Yata no KagamiItem Abilities and Uses
The sacred Mirror is said to be able to reflect the purity of one's soul, able to purify anything that it's light is shown upon. And cleanse all around it's area curing diseased lands and people. AS well as being a direct link to praying to the Sun Goddess herself Amaterasu. Those who look directly into the mirror while held in it's guardian's hands able to see all truths about themselves and shown there one true path. Item Description:Guardian:
Amaterasu (天照?), Amaterasu-ōmikami (天照大神／天照大御神?) or Ōhirume-no-muchi-no-kami (大日孁貴神?) is a part of the Japanese myth cycle and also a major deity of the Shinto religion. She is the goddess of the sun, but also of the universe. The name Amaterasu derived from Amateru meaning "shining in heaven." The meaning of her whole name, Amaterasu-ōmikami, is "the great august kami (Gama or God) who shines in the heaven".
he oldest tales of Amaterasu come from the ca. 680 AD Kojiki and ca. 720 AD Nihon Shoki, the oldest records of Japanese history. In Japanese mythology, Amaterasu, the goddess of the sun, is the sister of Susanoo, the god of storms and the sea, and of Tsukuyomi, the god of the moon. All three were born from Izanagi, when he was purifying himself after entering Yomi, the underworld, after failing to save Izanami. Amaterasu was born when Izanagi washed out his left eye, Tsukuyomi was born from the washing of the right eye, and Susanoo from the washing of the nose.
She became the ruler of the sun and the heavens along with her brother, Tsukuyomi, the god of the moon and ruler of the night. Originally, Amaterasu shared the sky with Tsukuyomi, her husband and brother until, out of disgust, he killed the goddess of food, Uke Mochi, when she pulled "food from her rectum, nose, and mouth" his killing upset Amaterasu causing her to label Tsukuyomi an evil god and split away from him; separating night from day.
The texts also tell of a long-standing rivalry between Amaterasu and her other brother, Susano. When he was to leave Heaven by orders of Izanagi, he went to bid his sister goodbye. Amaterasu was suspicious, but when Susanoo proposed a challenge to prove his sincerity, she accepted. Each of them took an object of the other's and from it birthed gods and goddesses. Amaterasu birthed three women from Susano's sword while he birthed five men from her necklace. Claiming the gods were hers because they were born of her necklace, and the goddesses were his, she decided that she had won the challenge, as his item produced women. The two were content for a time, but her brother became restless and went on a rampage, destroying Amaterasu's rice fields, hurling a flayed pony at her loom, and killing one of her attendants in a fit of rage. Amaterasu, who was in fury and grief, hid inside the Ama-no-Iwato ("heavenly rock cave"), thus effectively hiding the sun for a long period of time. Though she was persuaded to leave the cave, Susanoo was punished by being banished from Heaven. Both later amended their conflict when Susanoo gave her the Kusanagi-no-Tsurugi sword as a reconciliation gift.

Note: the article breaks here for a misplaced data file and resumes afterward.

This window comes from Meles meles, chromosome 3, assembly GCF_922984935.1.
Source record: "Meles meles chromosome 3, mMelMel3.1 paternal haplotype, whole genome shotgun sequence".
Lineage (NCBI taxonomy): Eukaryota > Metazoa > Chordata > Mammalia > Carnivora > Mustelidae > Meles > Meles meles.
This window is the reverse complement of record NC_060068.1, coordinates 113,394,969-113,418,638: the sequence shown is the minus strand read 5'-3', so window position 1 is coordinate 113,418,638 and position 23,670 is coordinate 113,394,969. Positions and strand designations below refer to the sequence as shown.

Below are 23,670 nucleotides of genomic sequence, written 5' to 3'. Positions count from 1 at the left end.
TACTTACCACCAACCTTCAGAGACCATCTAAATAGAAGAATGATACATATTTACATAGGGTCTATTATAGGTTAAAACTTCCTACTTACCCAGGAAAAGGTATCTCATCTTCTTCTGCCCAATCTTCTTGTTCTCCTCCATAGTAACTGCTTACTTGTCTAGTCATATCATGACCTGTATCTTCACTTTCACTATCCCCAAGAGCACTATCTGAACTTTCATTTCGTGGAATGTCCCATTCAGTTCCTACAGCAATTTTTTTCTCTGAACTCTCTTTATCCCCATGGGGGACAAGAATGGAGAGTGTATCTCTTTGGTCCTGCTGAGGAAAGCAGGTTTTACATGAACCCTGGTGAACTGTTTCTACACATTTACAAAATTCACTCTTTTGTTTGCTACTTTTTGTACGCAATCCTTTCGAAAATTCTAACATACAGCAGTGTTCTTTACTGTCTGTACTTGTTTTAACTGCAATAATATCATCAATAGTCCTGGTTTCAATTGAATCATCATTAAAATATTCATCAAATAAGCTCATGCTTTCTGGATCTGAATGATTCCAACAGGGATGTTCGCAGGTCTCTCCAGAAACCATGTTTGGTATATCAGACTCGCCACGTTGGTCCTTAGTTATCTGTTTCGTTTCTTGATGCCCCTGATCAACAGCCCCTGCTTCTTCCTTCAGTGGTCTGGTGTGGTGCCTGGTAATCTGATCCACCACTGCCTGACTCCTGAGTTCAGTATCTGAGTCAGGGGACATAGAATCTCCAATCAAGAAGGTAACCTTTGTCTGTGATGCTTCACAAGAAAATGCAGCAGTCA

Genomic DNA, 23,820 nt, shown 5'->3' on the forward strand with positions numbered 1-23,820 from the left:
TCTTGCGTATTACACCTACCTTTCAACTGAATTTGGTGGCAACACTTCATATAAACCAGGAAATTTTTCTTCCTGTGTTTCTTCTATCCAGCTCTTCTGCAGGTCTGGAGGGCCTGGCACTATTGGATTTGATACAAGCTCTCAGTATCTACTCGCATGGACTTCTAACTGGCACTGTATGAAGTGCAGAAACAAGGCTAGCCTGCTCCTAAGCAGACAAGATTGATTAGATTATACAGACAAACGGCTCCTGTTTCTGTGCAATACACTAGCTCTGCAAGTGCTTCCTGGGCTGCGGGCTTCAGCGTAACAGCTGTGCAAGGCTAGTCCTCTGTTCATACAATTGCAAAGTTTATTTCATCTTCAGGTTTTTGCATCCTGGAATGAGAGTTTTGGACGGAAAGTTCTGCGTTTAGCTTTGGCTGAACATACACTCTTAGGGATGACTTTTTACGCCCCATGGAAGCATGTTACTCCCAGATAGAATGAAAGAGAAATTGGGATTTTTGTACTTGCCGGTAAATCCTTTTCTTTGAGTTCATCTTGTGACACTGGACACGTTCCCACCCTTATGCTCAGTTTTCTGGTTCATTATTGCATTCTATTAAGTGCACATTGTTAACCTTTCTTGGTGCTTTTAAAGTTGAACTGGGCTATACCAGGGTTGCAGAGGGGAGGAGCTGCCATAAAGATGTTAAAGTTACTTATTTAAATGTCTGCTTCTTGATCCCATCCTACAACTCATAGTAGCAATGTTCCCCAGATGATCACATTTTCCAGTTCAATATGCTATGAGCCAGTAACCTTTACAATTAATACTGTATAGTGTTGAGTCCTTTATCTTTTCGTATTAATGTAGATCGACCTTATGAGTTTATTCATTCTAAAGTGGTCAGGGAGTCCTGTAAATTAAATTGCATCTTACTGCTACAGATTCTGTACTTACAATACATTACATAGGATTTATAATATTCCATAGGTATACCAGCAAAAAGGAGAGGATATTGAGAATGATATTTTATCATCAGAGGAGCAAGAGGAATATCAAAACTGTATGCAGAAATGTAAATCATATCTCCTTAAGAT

According to legend, Amaterasu bequeathed to her descendant Ninigi the mirror, Yata no Kagami; the jewel, Yasakani no Magatama, and the sword, Kusanagi-no-Tsurugi. This sacred mirror, jewel, and sword collectively became the three Imperial Regalia of Japan.Yata no Kagami
(八咫鏡?) is a sacred mirror that is part of the Imperial Regalia of Japan. It is said to be housed in Ise Shrine in Mie prefecture, Japan, although a lack of public access makes this difficult to verify. The Yata no Kagami represents "wisdom" or "honesty," depending on the source. Its name literally means "The Eight Hand Mirror," likely a reference to its width. Mirrors in ancient Japan represented truth because they merely reflected what was shown, and were a source of much mystique and reverence (being uncommon items). Japanese folklore is rich in stories of life before mirrors were commonplace.
In the Japanese mythology this mirror and the Yasakani no magatama were hung from a tree to lure out Amaterasu from a cave. They were given, with the sword Kusanagi, to Amaterasu's grandson, Ninigi-no-Mikoto, when he went to pacify Japan. From there the treasures passed into the hands of the Imperial House of Japan.